One of the most thought-provoking comments I came across last week, written before the news of Antonioni's death, was from Michael Atkinson, who wrote, "Today, we are aswarm with Antonioni imitators, but no one seems to want to be the new Bergman." Andrei Tarkovsky was influenced by both Bergman and Antonioni, but he died in 1986. Wong Kar-Wai certainly owes significant debt to Antonioni, and Lim also cites his impact on filmmakers from "Béla Tarr in Hungary to Abbas Kiarostami in Iran to Carlos Reygadas in Mexico to Jia Zhangke in China, Carlos Reygadas in Mexico to Jia Zhangke in China." There's Robert Altman (who also adored Fellini), Wim Wenders, Bernardo Bertolucci, and Steven Soderbergh, too. Dennis Cozzalio adds Brian DePalma, Gus Van Sant, and Peter Weir. The Big Guys also influenced one another: Anybody fail to see some "L'Avventura" in the wide-screen spaces and architectural compositions of Godard's "Contempt"?
While Bergman's status in the pantheon has diminished, his reputation somewhat dented by overexposure and caricature, Antonioni is very much back in vogue. [...]
If Antonioni's movies have proved more resistant than Bergman's or Fellini's to the tides of fashion, it's partly because they were often so achingly hip to begin with, so unmistakably adorned with the trappings of their period that they now serve as vintage time capsules.
Glenn Kenney ("Thirteen Ways of Looking at Ingmar Bergman") responds to Atkinson, saying that "nobody can be the new Bergman."
Peter Nellhaus noted that in user polls at IMDb, 46 percent of (random) respondents report never having seen a Bergman movie, and 64 percent have never seen an Antonioni movie. Which prompts me to wonder: Who are these people? Maybe they're young and just beginning their movie education/experience (I hope that's the case). But, despite Rosenbaum's mysterious contention, Bergman's best-known films are all available on Region 1 DVDs (I count 22 titles on the first page of Amazon.com's results for Bergman, alone including "Monika," "Through a Glass Darkly," "Winter Light," "The Silence," "The Seventh Seal," "Wild Strawberries," "The Virgin Spring," "Persona," "Scenes From a Marriage," "Fanny and Alexander"); and Antonioni's famous trilogy -- "L'Avventura," "La Notte" and "L'Eclisse" -- are also available, the first and third in two-disc Criterion editions. "The Passenger," starring Jack Nicholson, was released with much fanfare in a restored DVD version just last year.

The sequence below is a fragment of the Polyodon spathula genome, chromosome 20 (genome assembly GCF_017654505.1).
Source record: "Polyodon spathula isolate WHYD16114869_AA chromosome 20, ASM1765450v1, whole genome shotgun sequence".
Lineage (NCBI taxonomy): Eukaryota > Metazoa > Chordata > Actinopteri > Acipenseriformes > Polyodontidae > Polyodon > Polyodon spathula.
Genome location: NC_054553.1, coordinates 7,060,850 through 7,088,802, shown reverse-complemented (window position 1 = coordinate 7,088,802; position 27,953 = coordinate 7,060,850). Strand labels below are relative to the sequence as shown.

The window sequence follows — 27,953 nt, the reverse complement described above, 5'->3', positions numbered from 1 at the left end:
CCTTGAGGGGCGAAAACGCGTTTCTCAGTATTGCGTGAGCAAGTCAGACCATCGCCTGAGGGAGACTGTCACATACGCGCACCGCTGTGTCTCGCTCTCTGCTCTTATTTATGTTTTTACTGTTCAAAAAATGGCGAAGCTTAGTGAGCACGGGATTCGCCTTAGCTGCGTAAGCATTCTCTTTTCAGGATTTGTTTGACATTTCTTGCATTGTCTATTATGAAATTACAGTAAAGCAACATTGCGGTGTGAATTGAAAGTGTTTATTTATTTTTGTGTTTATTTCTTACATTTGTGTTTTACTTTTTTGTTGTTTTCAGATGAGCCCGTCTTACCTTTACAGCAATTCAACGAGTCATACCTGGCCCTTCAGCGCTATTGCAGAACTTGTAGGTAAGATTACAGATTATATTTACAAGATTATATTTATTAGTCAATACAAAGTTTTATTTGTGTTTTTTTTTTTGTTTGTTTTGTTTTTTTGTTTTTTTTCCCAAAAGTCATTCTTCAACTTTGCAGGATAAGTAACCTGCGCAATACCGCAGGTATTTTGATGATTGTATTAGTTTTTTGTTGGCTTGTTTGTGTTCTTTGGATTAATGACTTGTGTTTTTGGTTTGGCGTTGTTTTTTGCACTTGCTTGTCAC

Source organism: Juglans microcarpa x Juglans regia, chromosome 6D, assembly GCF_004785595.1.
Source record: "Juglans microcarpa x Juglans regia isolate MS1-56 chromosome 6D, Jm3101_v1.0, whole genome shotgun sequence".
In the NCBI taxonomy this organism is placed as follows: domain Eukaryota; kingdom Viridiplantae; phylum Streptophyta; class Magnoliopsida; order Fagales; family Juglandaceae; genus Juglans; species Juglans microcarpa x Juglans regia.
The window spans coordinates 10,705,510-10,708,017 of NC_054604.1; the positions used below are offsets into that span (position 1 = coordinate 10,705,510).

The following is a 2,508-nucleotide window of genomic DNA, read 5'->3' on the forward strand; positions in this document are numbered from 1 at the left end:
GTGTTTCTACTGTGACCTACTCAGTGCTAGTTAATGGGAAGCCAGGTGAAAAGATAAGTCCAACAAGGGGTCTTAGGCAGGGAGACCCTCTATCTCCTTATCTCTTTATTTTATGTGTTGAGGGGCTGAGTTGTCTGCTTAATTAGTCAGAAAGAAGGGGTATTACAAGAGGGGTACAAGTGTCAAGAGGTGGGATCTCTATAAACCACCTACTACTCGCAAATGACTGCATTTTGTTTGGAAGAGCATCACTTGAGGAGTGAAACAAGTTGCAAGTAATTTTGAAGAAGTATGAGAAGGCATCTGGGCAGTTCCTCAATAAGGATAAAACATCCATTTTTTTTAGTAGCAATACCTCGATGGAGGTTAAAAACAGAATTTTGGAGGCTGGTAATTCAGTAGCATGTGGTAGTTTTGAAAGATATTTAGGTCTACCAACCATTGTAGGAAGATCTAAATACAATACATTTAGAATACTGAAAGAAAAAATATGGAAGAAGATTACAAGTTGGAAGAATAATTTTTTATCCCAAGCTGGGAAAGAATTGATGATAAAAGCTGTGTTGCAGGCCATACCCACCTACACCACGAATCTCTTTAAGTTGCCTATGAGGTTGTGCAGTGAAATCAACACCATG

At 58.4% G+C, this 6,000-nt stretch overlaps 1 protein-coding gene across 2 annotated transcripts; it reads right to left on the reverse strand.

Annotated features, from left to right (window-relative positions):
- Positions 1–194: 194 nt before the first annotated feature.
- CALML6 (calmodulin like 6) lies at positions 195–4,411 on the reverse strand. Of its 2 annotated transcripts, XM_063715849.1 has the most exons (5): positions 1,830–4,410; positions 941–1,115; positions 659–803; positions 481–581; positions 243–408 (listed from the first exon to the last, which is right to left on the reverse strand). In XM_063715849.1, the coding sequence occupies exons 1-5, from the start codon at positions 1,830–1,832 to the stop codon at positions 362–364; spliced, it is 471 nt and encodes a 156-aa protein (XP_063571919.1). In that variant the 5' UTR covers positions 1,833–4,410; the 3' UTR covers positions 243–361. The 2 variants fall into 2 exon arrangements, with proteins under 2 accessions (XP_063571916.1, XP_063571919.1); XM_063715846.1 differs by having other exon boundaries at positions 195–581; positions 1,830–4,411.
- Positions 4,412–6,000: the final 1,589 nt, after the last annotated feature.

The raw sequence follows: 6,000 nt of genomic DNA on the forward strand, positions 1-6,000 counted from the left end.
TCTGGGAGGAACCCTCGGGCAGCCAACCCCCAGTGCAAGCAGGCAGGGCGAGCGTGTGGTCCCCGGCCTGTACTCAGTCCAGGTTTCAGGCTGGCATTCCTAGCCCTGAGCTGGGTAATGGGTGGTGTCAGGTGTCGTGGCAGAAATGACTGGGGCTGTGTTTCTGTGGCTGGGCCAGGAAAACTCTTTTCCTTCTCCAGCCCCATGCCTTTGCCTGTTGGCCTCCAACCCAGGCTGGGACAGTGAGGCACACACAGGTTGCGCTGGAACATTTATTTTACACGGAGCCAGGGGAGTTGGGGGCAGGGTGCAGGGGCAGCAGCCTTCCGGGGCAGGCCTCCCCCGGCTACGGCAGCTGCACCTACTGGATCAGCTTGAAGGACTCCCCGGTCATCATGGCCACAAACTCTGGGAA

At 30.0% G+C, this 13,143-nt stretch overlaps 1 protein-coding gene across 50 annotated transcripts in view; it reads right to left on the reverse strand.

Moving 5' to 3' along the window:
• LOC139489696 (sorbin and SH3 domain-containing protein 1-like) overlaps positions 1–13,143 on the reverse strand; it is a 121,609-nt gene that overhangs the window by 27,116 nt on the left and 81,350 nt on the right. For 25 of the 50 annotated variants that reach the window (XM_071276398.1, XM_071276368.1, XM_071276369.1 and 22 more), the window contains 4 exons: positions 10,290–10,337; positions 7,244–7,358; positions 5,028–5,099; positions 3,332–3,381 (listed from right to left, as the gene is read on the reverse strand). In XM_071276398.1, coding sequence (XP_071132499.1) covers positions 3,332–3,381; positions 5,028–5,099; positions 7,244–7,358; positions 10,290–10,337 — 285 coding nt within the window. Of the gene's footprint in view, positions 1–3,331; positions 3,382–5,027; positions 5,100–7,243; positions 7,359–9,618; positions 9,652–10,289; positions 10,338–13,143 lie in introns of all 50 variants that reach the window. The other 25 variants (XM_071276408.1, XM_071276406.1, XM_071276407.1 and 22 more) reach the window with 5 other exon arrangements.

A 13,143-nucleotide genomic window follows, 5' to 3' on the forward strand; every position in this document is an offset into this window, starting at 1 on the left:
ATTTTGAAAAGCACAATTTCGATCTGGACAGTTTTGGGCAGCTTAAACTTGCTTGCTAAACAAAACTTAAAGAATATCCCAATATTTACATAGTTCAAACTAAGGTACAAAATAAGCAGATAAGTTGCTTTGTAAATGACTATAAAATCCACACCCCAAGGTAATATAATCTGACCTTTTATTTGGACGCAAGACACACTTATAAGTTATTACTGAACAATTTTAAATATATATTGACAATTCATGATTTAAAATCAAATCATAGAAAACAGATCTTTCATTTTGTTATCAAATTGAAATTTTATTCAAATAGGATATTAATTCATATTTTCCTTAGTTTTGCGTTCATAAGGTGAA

Unlike a lot of younger filmmakers today, Bergman was a highly, richly cultured individual. He knew the Bible backward and forward, Shakespeare too; fine art, music, and so on. All of his knowledge did more than inform his work—his work is suffused with it, it gains much of its texture and heft from it. Of course, Antonioni is similarly cultured, but his depth in this area doesn't play so much upon the surface of his work; it motivates the form, rather than thickens it. Today's young filmmakers aren't, for the most part, as polyglot. For a lot of them, all the culture they've got is film. And Antonioni's got a signature style that's accessible to them, and seems imitable: shoot some architecture and negative space, have characters disaffectedly utter banalities, and you think you've got it. To emulate Bergman, you've got to know what he knew, and knowing that...go on to be yourself.
These movies are easier to see now than they have been since they were originally released.
If you're at all interested in the major new art form of the 20th-21st century, being unexposed to Bergman or Antonioni is like someone interested in 20th-century music being ignorant of Stravinsky or the Beatles, or someone interested in 20th century painting having never seen a Jackson Pollack or Andy Warhol. It's not possible! To say you've never seen any of their movies is to say you're not very serious about movies. You don't have to like 'em, or even "understand" 'em, but you can't be unexposed to them.
While you're waiting for the discs to arrive, check out the round-ups of viewpoints on Bergman and Antonioni at David Hudson's essential Greencine Daily blog. Then tell me we're not going to continue passionately debating these guys for a long time.
This message came to me from a reader named Peter Svensland. He and a fr...
An interview with Terry Gilliam, director of "The Man Who Killed Don Quixote."